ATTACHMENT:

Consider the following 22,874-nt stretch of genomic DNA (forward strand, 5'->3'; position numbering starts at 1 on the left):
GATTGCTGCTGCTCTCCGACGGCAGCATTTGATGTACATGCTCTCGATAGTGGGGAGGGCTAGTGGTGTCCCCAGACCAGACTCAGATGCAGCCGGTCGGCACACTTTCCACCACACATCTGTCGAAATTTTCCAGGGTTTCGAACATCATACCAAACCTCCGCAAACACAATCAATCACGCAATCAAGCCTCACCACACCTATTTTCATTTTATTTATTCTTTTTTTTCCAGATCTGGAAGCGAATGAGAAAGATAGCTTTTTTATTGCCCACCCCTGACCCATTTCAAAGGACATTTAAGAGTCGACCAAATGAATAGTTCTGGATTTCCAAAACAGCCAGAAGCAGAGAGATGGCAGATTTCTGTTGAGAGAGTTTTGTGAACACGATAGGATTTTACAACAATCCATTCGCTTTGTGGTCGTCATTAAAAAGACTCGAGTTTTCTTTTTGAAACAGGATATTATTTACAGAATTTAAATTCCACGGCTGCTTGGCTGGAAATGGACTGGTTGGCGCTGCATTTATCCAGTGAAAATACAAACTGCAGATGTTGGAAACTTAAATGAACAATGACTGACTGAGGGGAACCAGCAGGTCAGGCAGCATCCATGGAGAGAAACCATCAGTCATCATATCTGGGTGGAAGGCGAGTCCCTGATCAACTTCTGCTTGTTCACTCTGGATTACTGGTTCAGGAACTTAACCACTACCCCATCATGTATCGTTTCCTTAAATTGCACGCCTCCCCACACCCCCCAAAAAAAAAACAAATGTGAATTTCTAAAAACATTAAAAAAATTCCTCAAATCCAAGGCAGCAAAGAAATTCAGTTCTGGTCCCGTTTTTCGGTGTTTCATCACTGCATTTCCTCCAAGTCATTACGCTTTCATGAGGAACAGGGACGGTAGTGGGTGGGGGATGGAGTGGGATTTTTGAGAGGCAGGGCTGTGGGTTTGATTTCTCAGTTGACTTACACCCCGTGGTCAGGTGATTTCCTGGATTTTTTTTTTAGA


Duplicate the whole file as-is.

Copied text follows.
Consider the following 22,874-nt stretch of genomic DNA (forward strand, 5'->3'; position numbering starts at 1 on the left):
GATTGCTGCTGCTCTCCGACGGCAGCATTTGATGTACATGCTCTCGATAGTGGGGAGGGCTAGTGGTGTCCCCAGACCAGACTCAGATGCAGCCGGTCGGCACACTTTCCACCACACATCTGTCGAAATTTTCCAGGGTTTCGAACATCATACCAAACCTCCGCAAACACAATCAATCACGCAATCAAGCCTCACCACACCTATTTTCATTTTATTTATTCTTTTTTTTCCAGATCTGGAAGCGAATGAGAAAGATAGCTTTTTTATTGCCCACCCCTGACCCATTTCAAAGGACATTTAAGAGTCGACCAAATGAATAGTTCTGGATTTCCAAAACAGCCAGAAGCAGAGAGATGGCAGATTTCTGTTGAGAGAGTTTTGTGAACACGATAGGATTTTACAACAATCCATTCGCTTTGTGGTCGTCATTAAAAAGACTCGAGTTTTCTTTTTGAAACAGGATATTATTTACAGAATTTAAATTCCACGGCTGCTTGGCTGGAAATGGACTGGTTGGCGCTGCATTTATCCAGTGAAAATACAAACTGCAGATGTTGGAAACTTAAATGAACAATGACTGACTGAGGGGAACCAGCAGGTCAGGCAGCATCCATGGAGAGAAACCATCAGTCATCATATCTGGGTGGAAGGCGAGTCCCTGATCAACTTCTGCTTGTTCACTCTGGATTACTGGTTCAGGAACTTAACCACTACCCCATCATGTATCGTTTCCTTAAATTGCACGCCTCCCCACACCCCCCAAAAAAAAAACAAATGTGAATTTCTAAAAACATTAAAAAAATTCCTCAAATCCAAGGCAGCAAAGAAATTCAGTTCTGGTCCCGTTTTTCGGTGTTTCATCACTGCATTTCCTCCAAGTCATTACGCTTTCATGAGGAACAGGGACGGTAGTGGGTGGGGGATGGAGTGGGATTTTTGAGAGGCAGGGCTGTGGGTTTGATTTCTCAGTTGACTTACACCCCGTGGTCAGGTGATTTCCTGGATTTTTTTTTTAGA